“Punishment, Politics, and Culture” is a five-week school teacher summer seminar for sixteen participants on punishment and its place in American culture. Austin Sarat, a political scientist who teaches in the Law, Jurisprudence, and Social Thought Program at Amherst College, leads a summer seminar to investigate the nature of punishment and its relationship to responsibility and justice; what punishment reveals about those who punish; selected episodes in the history of punishment and capital punishment in America; and the limits of punishment. Meeting four times a week, participants read (in whole or in part) and discuss a wide range of works spanning ancient to modern eras such as the book of Job, Aristotle’s Nicomachean Ethics, Kant’s Science of Right and Lectures on Ethics, Herman Melville’s “Billy Budd,” H. L. A. Hart’s Punishment and Responsibility, Leo Tolstoy’s “The Kreutzer Sonata,” Gustave de Beaumont and Alexis de Tocqueville’s On the Penitentiary System of the United States, Tocqueville’s Democracy in America, Henry David Thoreau’s “Essay on Civil Disobedience,” Truman Capote’s In Cold Blood, Albert Camus’ “Reflections of the Guillotine,” Walter Berns’ For Capital Punishment, Martha Nussbaum’s “Equity and Mercy,” Elaine Scarry’s The Body In Pain, and additional works of social science, and important Supreme Court decisions; the group also views selected films relating to the subject matter. The program includes three guest lecturers: Thomas Dumm (political science, Amherst College), Richard Moran (sociology, Mount Holyoke College), and Martha Umphrey (law and culture, Amherst College).
Punishment, Politics, and Culture
Summer Seminars and Institutes for School Teachers
Postmark Deadline: March 1, 2012
About NEH Summer Seminars and Institutes for School Teachers
Each year the NEH’s Division of Education Programs offers teachers opportunities to study a variety of humanities topics in NEH Summer Seminars and Institutes. An NEH Summer Seminar for school teachers enables sixteen participants to explore a topic or set of readings with an expert scholar. The core material of the seminar need not relate directly to the school curriculum; the principal goal of the seminar is to engage teachers in the scholarly enterprise and to expand and deepen their understanding of the humanities through reading, discussion, writing, and reflection.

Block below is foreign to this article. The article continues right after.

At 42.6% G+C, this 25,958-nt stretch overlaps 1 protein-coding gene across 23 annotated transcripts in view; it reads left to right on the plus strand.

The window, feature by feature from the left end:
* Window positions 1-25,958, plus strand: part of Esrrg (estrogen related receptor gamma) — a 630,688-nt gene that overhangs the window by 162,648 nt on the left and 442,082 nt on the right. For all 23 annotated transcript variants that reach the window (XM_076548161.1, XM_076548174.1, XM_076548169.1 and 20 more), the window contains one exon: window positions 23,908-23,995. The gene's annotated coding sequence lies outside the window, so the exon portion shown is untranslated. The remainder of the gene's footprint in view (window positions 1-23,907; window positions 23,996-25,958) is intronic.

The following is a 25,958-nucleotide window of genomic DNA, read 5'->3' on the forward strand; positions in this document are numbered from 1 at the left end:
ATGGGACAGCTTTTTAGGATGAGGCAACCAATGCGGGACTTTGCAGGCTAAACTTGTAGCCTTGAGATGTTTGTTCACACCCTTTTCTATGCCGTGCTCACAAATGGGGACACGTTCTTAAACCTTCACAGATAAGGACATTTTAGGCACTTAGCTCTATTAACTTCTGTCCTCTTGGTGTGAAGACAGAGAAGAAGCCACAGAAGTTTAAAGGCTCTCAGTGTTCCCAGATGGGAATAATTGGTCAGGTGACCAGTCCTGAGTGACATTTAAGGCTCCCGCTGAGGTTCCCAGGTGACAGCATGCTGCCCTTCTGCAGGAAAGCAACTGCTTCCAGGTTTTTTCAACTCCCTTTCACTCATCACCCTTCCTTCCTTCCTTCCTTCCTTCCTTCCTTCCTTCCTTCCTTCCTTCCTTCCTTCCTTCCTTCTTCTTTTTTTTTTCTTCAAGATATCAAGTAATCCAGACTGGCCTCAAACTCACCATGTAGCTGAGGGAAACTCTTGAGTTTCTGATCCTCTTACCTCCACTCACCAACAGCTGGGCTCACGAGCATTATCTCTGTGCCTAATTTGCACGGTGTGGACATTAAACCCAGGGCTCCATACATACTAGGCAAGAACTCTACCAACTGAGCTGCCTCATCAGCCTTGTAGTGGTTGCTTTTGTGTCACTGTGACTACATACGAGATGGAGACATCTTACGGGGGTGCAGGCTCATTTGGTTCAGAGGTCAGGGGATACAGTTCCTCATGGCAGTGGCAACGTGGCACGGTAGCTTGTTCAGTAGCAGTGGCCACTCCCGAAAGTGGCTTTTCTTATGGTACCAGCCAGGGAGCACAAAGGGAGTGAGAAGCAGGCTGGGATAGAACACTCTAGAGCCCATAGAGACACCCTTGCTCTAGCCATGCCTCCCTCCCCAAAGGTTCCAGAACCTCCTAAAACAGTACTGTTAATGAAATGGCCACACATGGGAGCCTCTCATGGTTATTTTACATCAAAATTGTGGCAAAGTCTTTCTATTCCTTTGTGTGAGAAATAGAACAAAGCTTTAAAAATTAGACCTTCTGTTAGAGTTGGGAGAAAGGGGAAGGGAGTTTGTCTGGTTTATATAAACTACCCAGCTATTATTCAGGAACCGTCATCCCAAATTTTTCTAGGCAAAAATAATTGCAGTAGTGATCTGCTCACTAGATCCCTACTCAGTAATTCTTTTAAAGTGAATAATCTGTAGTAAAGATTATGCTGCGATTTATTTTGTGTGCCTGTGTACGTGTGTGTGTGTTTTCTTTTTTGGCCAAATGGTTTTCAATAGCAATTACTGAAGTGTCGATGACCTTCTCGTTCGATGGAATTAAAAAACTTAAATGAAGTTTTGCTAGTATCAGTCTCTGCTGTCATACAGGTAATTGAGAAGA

Amount of Award
NEH Summer Scholars are awarded fixed stipends to help cover travel costs, books and other research expenses, and living expenses. Stipend amounts are based on the length of the NEH Summer Seminar or Institute: $2,100 (2 weeks), $2,700 (3 weeks), $3,300 (4 weeks), $3,900 (5 weeks), or $4,500 (6 weeks).
Full-time teachers in American K-12 schools, whether public, charter, independent, or religiously affiliated, as well as home-schooling parents, are eligible to apply to NEH Summer Seminars and Institutes. Americans teaching abroad are also eligible if a majority of the students they teach are American citizens. Librarians and school administrators may also be eligible.
You may request information about as many projects as you like, but you may apply to no more than two NEH Summer Programs (seminars, institutes, or Landmarks workshops) and you may attend only one. Eligibility criteria differ significantly between NEH Summer Seminars and Institutes and NEH Landmarks Workshops.
Please note: Up to two seminar spaces and three institute spaces are available for current graduate students, who intend to pursue careers in K-12 teaching.
How to Apply
For more information and application instructions, please visit the program website listed above.